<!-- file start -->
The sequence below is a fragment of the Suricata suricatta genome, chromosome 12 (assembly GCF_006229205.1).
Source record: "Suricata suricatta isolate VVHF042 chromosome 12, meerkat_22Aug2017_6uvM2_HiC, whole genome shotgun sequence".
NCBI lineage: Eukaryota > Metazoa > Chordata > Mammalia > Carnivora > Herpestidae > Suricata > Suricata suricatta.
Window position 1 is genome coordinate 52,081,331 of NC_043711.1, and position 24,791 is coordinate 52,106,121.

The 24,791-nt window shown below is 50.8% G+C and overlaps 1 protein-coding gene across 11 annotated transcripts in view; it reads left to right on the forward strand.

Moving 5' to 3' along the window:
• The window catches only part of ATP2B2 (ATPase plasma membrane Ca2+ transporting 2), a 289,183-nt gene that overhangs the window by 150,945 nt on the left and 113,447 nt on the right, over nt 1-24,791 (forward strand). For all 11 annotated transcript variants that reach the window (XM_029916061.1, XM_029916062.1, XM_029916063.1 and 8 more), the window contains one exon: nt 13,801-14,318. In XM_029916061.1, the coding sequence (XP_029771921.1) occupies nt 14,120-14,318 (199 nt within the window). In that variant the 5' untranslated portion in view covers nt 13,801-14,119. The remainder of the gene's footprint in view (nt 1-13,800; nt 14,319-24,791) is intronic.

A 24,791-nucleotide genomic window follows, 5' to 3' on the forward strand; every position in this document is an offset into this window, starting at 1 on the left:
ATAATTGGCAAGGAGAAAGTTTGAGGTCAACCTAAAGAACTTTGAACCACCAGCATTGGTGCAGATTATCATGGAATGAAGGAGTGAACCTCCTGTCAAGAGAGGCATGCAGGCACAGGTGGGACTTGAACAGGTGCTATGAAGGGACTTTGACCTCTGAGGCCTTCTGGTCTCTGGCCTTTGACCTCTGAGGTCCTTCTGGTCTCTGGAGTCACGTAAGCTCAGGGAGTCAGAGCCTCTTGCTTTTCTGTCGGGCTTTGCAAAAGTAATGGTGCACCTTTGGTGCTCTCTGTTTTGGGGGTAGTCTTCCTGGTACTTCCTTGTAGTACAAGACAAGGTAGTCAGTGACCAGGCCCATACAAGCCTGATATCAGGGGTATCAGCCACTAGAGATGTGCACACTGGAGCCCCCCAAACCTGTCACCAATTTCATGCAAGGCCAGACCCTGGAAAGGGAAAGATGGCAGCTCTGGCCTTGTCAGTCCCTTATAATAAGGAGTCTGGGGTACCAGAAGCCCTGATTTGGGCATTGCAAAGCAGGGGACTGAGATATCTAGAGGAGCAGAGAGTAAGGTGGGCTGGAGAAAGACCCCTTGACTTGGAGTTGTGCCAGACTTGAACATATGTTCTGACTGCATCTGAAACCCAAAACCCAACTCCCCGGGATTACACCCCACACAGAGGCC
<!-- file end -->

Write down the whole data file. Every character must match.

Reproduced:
The sequence below is a fragment of the Suricata suricatta genome, chromosome 12 (assembly GCF_006229205.1).
Source record: "Suricata suricatta isolate VVHF042 chromosome 12, meerkat_22Aug2017_6uvM2_HiC, whole genome shotgun sequence".
NCBI lineage: Eukaryota > Metazoa > Chordata > Mammalia > Carnivora > Herpestidae > Suricata > Suricata suricatta.
Window position 1 is genome coordinate 52,081,331 of NC_043711.1, and position 24,791 is coordinate 52,106,121.

The 24,791-nt window shown below is 50.8% G+C and overlaps 1 protein-coding gene across 11 annotated transcripts in view; it reads left to right on the forward strand.

Moving 5' to 3' along the window:
• The window catches only part of ATP2B2 (ATPase plasma membrane Ca2+ transporting 2), a 289,183-nt gene that overhangs the window by 150,945 nt on the left and 113,447 nt on the right, over nt 1-24,791 (forward strand). For all 11 annotated transcript variants that reach the window (XM_029916061.1, XM_029916062.1, XM_029916063.1 and 8 more), the window contains one exon: nt 13,801-14,318. In XM_029916061.1, the coding sequence (XP_029771921.1) occupies nt 14,120-14,318 (199 nt within the window). In that variant the 5' untranslated portion in view covers nt 13,801-14,119. The remainder of the gene's footprint in view (nt 1-13,800; nt 14,319-24,791) is intronic.

A 24,791-nucleotide genomic window follows, 5' to 3' on the forward strand; every position in this document is an offset into this window, starting at 1 on the left:
ATAATTGGCAAGGAGAAAGTTTGAGGTCAACCTAAAGAACTTTGAACCACCAGCATTGGTGCAGATTATCATGGAATGAAGGAGTGAACCTCCTGTCAAGAGAGGCATGCAGGCACAGGTGGGACTTGAACAGGTGCTATGAAGGGACTTTGACCTCTGAGGCCTTCTGGTCTCTGGCCTTTGACCTCTGAGGTCCTTCTGGTCTCTGGAGTCACGTAAGCTCAGGGAGTCAGAGCCTCTTGCTTTTCTGTCGGGCTTTGCAAAAGTAATGGTGCACCTTTGGTGCTCTCTGTTTTGGGGGTAGTCTTCCTGGTACTTCCTTGTAGTACAAGACAAGGTAGTCAGTGACCAGGCCCATACAAGCCTGATATCAGGGGTATCAGCCACTAGAGATGTGCACACTGGAGCCCCCCAAACCTGTCACCAATTTCATGCAAGGCCAGACCCTGGAAAGGGAAAGATGGCAGCTCTGGCCTTGTCAGTCCCTTATAATAAGGAGTCTGGGGTACCAGAAGCCCTGATTTGGGCATTGCAAAGCAGGGGACTGAGATATCTAGAGGAGCAGAGAGTAAGGTGGGCTGGAGAAAGACCCCTTGACTTGGAGTTGTGCCAGACTTGAACATATGTTCTGACTGCATCTGAAACCCAAAACCCAACTCCCCGGGATTACACCCCACACAGAGGCC